. . symbols of danger,refuge, inspiration, and forgiveness. ” “[Lipsitz]Lipsitz finds this “degrading, insulting,and implicated in the most vicious and pernicious form,” as he is expectedto.

    The problem is television ridicules everyone, and it is a source ofentertainment, not culture and politics, which is what seems to be expectedof TV by society. TV is even criticized for not taking sides in ideologicaldebates,”Preferring instead to assert that an unlimitedpotential for new achievement and wealth in America can overcome contradictionsor conflict. ” [Baker 163]The reason being that it is not TV’s jobto tell people what to believe. That is each individual’s responsibilityto develop themselves. Television is entertainment and entertainmentis escapism. Television was originally created to provide an escape fromlife’s trials and tribulations.

    America watched TV to slip into a worldbetter than their own; not to develop their stance on the current politicalplatform “du jour. ” As society’s pace quickened, and TV’s popularity grew,it became a member of the family. TV told the family everything that happenedthat day. Soon American society forgot how to verify the information theTV gave them, and became dependent on it for all news and entertainment.

    It became natural to “turn on, and tune out,” as the saying goes. Fast-forwardmany years, and society suddenly wants the TV to bring them the world theyhave been to busy or lazy to see for themselves instead of the fantasyworld that it was designed to show. The saying, “you can’t please everyone,all the time,” applies to TV, too. I do not see activists changing TV anytimesoon.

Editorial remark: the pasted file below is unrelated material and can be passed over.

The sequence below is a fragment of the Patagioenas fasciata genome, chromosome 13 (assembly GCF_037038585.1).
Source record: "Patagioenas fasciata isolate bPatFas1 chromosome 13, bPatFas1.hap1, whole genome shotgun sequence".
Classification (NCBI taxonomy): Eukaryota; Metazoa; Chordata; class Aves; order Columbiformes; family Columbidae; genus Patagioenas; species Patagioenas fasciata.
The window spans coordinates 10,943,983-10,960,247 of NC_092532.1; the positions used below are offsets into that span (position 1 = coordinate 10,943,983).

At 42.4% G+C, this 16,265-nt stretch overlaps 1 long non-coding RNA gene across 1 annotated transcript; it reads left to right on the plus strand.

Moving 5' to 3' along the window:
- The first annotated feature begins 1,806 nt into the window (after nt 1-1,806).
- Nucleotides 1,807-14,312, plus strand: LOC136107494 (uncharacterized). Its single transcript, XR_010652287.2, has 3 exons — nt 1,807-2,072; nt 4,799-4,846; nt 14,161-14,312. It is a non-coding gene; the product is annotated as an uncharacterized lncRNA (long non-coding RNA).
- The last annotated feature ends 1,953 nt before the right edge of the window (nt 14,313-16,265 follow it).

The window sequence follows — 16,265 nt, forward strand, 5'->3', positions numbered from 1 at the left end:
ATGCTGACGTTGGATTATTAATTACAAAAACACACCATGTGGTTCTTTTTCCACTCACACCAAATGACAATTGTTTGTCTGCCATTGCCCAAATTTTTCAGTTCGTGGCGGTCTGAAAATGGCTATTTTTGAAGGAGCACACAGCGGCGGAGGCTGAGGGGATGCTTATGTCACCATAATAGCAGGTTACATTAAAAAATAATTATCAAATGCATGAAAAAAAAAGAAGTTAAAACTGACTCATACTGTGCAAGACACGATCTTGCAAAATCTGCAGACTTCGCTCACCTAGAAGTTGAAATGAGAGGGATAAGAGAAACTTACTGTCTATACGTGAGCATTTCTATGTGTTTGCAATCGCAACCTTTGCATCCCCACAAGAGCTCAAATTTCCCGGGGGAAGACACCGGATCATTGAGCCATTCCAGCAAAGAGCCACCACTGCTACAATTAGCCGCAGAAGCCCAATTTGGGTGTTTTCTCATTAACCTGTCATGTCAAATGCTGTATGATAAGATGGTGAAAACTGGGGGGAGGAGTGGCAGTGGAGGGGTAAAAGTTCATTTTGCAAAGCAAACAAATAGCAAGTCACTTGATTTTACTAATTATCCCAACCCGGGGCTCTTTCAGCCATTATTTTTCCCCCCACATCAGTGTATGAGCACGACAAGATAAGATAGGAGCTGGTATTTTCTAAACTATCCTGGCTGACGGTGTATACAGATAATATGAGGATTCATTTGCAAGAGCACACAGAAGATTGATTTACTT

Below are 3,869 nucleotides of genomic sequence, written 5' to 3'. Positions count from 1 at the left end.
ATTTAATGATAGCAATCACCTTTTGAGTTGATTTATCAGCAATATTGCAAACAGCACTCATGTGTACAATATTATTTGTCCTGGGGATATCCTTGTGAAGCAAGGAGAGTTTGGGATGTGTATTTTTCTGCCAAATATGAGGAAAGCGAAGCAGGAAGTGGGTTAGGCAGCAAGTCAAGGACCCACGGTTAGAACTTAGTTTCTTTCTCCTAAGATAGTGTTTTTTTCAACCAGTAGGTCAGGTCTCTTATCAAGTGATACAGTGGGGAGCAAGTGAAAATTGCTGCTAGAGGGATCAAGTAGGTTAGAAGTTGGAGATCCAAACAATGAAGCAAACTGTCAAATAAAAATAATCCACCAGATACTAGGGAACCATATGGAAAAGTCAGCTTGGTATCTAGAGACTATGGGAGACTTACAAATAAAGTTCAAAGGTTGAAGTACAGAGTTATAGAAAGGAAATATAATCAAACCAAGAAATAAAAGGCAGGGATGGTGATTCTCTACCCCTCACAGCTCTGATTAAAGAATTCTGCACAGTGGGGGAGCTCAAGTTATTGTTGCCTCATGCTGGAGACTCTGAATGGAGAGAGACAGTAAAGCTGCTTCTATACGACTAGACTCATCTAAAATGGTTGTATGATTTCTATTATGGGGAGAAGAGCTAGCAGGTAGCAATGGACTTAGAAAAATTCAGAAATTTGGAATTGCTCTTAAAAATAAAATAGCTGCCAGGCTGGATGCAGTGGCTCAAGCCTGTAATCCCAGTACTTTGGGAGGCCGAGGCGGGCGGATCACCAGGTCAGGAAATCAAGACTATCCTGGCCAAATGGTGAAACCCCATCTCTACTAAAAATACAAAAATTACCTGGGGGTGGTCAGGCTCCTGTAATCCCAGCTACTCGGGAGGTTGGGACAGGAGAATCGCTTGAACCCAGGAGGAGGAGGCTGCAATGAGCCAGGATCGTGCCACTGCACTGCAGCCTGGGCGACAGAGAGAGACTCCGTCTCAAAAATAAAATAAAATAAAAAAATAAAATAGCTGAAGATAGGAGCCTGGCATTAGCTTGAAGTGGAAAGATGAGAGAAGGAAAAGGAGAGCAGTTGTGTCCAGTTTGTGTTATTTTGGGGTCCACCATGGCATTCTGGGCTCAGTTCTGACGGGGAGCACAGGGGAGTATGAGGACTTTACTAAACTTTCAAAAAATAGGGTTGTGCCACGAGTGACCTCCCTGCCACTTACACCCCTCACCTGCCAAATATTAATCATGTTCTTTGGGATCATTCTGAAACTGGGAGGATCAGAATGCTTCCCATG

It is not possible. TV was designed for entertainment purposes. Thecontinuous restraints and censorship will just cost taxpayers more moneyand do little good. With the increasing popularity and simplicityof the Internet, I hope, people will do more for themselves and not bedependent on the TV to regurgitate biased information.

    The TV was designedfor entertainment, and the news is no exception. Limited time restrainsthe facts and leaves the viewer in the dark. Hopefully the Internet willopen new doors for coming generations. The only way to solve any problems andconflicts is to accept the television medium as pure entertainment.

    Takingit seriously is a futile effort, producing feeble results. If anything,the TV should be a starting point. If something on it sparks an interest,one needs to conduct further study to get the facts, and not rely solelyon the TV. Whether it is The Simpsons or the news,African or Asian Americans, the TV should be treated as entertainment,or disregarded all together. This is the simplest and most logical solution.

    There are much more important issues to be dealt with than TV. I hate seeingso much time, effort, and intelligence wasted on it. Works CitedBaker, Aaron and Todd Boyd. Out of Bounds:Sports, Media, and the Politics of Identity.

    Bloomington, IN: Indiana U. Press, 1997. Gibbons, Arnold. Race, Politics & theWhite Media: The Jesse Jackson Campaigns. Lanham, MD: U Press, 1993.

    Homer and Apu. Writ. By Greg Daniels. TheSimpsons. Fox.

    10 Feb 1994. Lipsitz, George. Book Review: MonitoredPeril: Asian Americans and the Politics of TV Representation. By DarrellY. Hamamoto.

    Journal of Asian American Studies 1998: 104-107.